The archbishop touched upon his campaign to set up credit unions and reform the City, but also spoke to the “call of church reconciliation” that lay behind the foundation of the Porvoo Communion–contrasting unanimity with unity.

“Unanimity amongst us is first of all a mirage and secondly a diversion,” he explained. “Unanimity is too busy with checking whether the other person is doing the right thing to hear the call of widow: unity sees and hears her and puts aside our own preferences to stand in solidarity and cry with he,” he said in reference to his text Luke 18:1-8.

“If we are to continue to grow closer, so that our communion becomes family, and that family becomes the transforming influence in our society, which is so desperately looking for a new way, after the decades of reliance on material growth have betrayed us, if that family is to become what it should, then we need each other more than ever, not for comfort in the cold, receding tides of Christian faith, but to stretch and challenge each other to ever closer walk with God and evermore passionate fulfilling of his mission,” Archbishop Welby said.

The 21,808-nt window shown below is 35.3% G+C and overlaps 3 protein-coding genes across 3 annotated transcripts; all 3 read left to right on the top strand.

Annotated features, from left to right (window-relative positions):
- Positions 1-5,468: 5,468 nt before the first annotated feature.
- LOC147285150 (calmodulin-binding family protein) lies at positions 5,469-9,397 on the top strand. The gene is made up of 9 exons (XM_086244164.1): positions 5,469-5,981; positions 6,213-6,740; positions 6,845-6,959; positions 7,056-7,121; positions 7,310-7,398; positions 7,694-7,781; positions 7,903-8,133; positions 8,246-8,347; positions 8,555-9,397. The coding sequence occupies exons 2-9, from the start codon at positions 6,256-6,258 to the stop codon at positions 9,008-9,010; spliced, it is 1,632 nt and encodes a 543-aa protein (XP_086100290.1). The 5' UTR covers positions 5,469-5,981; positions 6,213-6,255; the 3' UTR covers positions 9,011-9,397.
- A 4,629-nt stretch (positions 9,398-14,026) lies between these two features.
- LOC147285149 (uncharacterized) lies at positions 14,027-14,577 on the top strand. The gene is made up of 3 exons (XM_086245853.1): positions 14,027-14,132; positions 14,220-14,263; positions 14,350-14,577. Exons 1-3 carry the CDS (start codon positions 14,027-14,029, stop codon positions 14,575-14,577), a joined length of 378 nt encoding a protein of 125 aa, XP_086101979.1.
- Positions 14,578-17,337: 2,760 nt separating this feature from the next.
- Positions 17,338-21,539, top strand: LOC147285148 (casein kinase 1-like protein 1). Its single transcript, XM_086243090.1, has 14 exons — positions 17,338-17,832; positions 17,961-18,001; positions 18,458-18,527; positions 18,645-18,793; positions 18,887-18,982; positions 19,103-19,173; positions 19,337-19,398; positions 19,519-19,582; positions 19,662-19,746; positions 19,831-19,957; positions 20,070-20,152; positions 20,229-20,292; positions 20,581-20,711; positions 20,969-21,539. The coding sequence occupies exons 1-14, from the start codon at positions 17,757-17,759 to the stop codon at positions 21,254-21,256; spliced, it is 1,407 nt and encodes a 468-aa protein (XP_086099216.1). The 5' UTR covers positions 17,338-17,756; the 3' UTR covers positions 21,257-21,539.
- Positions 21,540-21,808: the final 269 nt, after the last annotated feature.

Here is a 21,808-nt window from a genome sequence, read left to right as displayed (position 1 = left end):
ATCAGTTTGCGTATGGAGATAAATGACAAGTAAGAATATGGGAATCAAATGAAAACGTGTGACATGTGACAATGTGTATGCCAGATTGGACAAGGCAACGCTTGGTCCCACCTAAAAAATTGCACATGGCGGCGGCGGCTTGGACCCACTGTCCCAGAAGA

Encouragement for Gafcon from Archbishop Welby: The Church of England Newspaper, October 25, 2013 October 25, 2013

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The Archbishop of Canterbury offered his encouragement to the Gafcon conference in Nairobi this week, but stopped short of offering the endorsement of his office to the global Anglican renewal movement.

Speaking at two services on 20 October 2013 at All Saints Cathedral in Nairobi, the Most Rev. Justin Welby offered his vision of a “Biblically-centered, practically loving” Anglican Communion that pursued a deliberate programme of “witness, worship, evangelism, and a passion for the Holy Spirit.”